Before the A74 was upgraded, Moffat was a favourite spot to break the journey North on Munro bagging expeditions. There used to be a characterful Italian cafe. Looks like a good spot for a few days camping and walking. Interesting to learn about the spas.
    I hope Tilly’s op goes according to plan.

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    • Not sure if there might still be an Italian cafe – we just don’t tend to use them much now we have the van. It’s funny how lots of people ‘know’ Moffat as somewhere to pass near/through on the way to the Highlands. The hills around there are very quiet and we have every intention of getting out into them properly before too long. The last time we were up near there I was still recovering from my broken ankle, so we were a bit limited then, too.
      Tilly’s op is only two days off now. She has to go to an ‘orthopaedic hospital’ at Frodsham, over Chester way, and has to stay in overnight. She’s being very brave about it 🙂

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  7. backpackingbongos says:

    Looks like a nice relaxing break Chrissie, shame about the weather. It did not rain a drop down in England over Christmas and the sun shone everyday…………..

    Did you meet Posh Pete?

    Hope Tilly gets better soon so she can wear her panniers.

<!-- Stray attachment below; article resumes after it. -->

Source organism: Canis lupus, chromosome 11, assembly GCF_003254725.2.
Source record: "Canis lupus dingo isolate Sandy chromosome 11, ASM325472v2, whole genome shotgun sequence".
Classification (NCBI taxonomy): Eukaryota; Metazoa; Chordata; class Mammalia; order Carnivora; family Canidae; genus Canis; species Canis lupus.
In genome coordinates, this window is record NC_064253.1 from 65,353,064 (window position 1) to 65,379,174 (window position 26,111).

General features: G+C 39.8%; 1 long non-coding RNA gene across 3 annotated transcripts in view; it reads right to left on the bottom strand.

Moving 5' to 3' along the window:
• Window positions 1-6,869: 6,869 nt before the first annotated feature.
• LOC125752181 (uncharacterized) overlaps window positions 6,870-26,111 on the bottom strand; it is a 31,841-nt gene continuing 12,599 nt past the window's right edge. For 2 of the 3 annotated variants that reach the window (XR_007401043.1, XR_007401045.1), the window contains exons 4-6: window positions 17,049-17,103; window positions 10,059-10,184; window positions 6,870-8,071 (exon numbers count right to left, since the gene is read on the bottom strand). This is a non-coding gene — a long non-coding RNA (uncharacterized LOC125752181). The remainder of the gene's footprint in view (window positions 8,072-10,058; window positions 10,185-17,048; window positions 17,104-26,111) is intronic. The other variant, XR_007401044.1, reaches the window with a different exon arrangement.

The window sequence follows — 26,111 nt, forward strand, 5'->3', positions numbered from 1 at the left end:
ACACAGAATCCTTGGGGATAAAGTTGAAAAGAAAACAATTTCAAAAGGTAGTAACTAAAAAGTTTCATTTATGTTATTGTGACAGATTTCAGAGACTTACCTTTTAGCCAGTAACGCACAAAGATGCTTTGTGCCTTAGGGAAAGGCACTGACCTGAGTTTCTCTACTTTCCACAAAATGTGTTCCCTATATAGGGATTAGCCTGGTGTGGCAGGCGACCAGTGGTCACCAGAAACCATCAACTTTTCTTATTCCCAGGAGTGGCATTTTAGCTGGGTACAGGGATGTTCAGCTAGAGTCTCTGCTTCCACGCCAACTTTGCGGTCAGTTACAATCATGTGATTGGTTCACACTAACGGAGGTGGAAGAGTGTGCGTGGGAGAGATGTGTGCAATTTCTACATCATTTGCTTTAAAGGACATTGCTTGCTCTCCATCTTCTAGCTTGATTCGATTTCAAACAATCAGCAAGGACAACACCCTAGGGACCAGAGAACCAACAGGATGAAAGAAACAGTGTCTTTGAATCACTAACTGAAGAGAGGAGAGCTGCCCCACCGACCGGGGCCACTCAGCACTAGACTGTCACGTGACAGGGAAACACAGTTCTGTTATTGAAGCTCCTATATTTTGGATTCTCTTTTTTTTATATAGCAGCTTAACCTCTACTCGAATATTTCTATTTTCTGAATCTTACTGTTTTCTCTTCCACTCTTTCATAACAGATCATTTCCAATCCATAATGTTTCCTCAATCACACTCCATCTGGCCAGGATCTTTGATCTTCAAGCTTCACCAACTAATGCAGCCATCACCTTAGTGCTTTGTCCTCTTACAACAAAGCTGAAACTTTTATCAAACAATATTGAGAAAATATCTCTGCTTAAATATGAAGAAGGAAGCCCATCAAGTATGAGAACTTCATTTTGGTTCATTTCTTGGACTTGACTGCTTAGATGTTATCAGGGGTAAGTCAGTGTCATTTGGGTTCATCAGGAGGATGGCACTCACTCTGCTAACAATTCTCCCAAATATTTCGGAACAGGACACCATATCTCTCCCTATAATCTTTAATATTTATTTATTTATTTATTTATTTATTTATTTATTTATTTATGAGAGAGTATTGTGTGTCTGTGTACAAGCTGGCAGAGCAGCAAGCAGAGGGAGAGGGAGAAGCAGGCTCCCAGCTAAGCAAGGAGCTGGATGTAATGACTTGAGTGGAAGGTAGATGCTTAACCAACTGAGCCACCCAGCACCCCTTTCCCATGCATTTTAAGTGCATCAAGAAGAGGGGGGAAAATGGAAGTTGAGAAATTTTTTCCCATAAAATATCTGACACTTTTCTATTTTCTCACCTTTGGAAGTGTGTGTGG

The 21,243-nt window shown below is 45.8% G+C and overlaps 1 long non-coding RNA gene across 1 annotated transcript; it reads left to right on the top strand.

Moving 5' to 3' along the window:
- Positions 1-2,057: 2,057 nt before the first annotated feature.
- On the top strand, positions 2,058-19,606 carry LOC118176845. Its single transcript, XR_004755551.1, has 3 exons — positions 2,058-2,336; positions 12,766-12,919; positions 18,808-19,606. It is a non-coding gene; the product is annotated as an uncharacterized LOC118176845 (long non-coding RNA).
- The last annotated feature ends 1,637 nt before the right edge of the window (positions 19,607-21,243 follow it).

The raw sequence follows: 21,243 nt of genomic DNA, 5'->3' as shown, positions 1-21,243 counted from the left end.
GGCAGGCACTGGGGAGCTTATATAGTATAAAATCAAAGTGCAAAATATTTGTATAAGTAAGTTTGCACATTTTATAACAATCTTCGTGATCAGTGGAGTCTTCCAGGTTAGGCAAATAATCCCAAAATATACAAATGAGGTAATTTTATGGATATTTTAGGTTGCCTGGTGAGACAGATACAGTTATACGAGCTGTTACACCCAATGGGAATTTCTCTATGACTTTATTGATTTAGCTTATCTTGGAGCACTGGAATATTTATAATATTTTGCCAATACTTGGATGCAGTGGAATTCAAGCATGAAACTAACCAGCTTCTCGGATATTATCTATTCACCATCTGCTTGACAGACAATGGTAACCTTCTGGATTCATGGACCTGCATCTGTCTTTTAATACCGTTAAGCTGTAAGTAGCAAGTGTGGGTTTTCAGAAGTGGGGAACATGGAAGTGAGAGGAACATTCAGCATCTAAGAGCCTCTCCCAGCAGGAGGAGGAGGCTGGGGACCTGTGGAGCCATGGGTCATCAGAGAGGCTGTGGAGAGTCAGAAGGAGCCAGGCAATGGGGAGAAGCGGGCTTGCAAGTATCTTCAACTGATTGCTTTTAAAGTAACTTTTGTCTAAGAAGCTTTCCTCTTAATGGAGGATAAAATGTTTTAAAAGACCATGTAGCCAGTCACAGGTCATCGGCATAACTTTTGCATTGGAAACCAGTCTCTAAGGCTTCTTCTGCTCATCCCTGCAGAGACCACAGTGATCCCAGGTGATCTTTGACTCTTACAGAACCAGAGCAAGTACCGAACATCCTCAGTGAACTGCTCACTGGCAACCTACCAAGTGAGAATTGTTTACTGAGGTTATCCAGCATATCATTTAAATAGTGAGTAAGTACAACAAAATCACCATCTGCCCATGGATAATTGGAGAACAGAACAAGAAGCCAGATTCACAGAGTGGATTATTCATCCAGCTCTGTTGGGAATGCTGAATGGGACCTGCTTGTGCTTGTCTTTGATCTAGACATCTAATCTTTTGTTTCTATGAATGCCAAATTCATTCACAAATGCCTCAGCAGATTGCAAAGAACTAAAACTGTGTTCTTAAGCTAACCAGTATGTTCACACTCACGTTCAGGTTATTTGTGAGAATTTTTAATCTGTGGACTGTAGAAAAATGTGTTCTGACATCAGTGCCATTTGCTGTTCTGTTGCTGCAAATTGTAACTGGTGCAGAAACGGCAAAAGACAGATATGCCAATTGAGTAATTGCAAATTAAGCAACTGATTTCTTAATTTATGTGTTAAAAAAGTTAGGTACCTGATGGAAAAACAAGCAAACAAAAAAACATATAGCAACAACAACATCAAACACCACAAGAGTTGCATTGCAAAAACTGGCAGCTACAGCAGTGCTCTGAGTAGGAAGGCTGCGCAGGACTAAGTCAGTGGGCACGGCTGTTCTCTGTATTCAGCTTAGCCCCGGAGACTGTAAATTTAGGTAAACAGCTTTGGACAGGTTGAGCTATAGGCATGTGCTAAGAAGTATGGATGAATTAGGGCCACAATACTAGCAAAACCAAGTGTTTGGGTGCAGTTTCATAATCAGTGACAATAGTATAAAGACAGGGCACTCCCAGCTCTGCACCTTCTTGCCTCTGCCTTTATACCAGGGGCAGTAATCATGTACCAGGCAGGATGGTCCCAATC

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    • Somehow James, I don’t quite believe you about the lack of rain in England…
      Unfortunately, Posh Pete texted me on the Friday evening to say that he was going to have to work on the Saturday instead, so the meet up didn’t happen in the end. Another time. He said he’d see you in a few weeks anyway….
      Tilly’s been practising wearing her new panniers around the house (empty at the moment though), and she seems very comfortable in them. She’s even curled up and gone to sleep on the sofa with them on 😀

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  8. surfnslide says:

    Some lovely photos there especially the one with Tilly (I think) in the road with the sunset. James was indeed telling porkies about the weather, it was unfeasibl;y wet and muddy down here but we got a couple of good days in. Hope Tilly’s Op went ok and she’s on the road to recovery.

    The cafe in Moffatt me and Mark used to frequent was called Pacittis I think. It used to take us a whole day to drive from Manchester to Southern Highlands such was the length and frequency of our stops 🙂

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    • We’ve done a few trips up to the Cairngorms over the years and often stopped for a break in Moffat. Can’t remember any particular cafe we used to frequent though.

      I have to say that I quite like that photo of Tilly in the sunset too. It’s always worth trying photos with the advent of digital cameras, isn’t it?

      It didn’t take James long to discover that I’m very gullible and will believe almost anything, and I’ve now come to realise that he makes things up deliberately, just to see if he can get me to believe them…..in fact he’s very skilled at making things seem perfectly sensible and believable and I nearly always fall for his stories….